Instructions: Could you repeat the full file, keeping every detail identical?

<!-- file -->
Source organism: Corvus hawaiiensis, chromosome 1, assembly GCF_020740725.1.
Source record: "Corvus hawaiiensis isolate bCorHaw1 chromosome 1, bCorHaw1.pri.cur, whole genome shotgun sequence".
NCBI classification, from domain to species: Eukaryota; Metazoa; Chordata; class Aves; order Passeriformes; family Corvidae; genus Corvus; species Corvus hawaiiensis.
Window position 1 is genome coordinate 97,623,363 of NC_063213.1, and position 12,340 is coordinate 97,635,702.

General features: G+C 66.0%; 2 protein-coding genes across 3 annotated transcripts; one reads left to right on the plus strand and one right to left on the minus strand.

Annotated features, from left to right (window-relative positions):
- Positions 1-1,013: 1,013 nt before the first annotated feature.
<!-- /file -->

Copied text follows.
Source organism: Corvus hawaiiensis, chromosome 1, assembly GCF_020740725.1.
Source record: "Corvus hawaiiensis isolate bCorHaw1 chromosome 1, bCorHaw1.pri.cur, whole genome shotgun sequence".
NCBI classification, from domain to species: Eukaryota; Metazoa; Chordata; class Aves; order Passeriformes; family Corvidae; genus Corvus; species Corvus hawaiiensis.
Window position 1 is genome coordinate 97,623,363 of NC_063213.1, and position 12,340 is coordinate 97,635,702.

General features: G+C 66.0%; 2 protein-coding genes across 3 annotated transcripts; one reads left to right on the plus strand and one right to left on the minus strand.

Annotated features, from left to right (window-relative positions):
- Positions 1-1,013: 1,013 nt before the first annotated feature.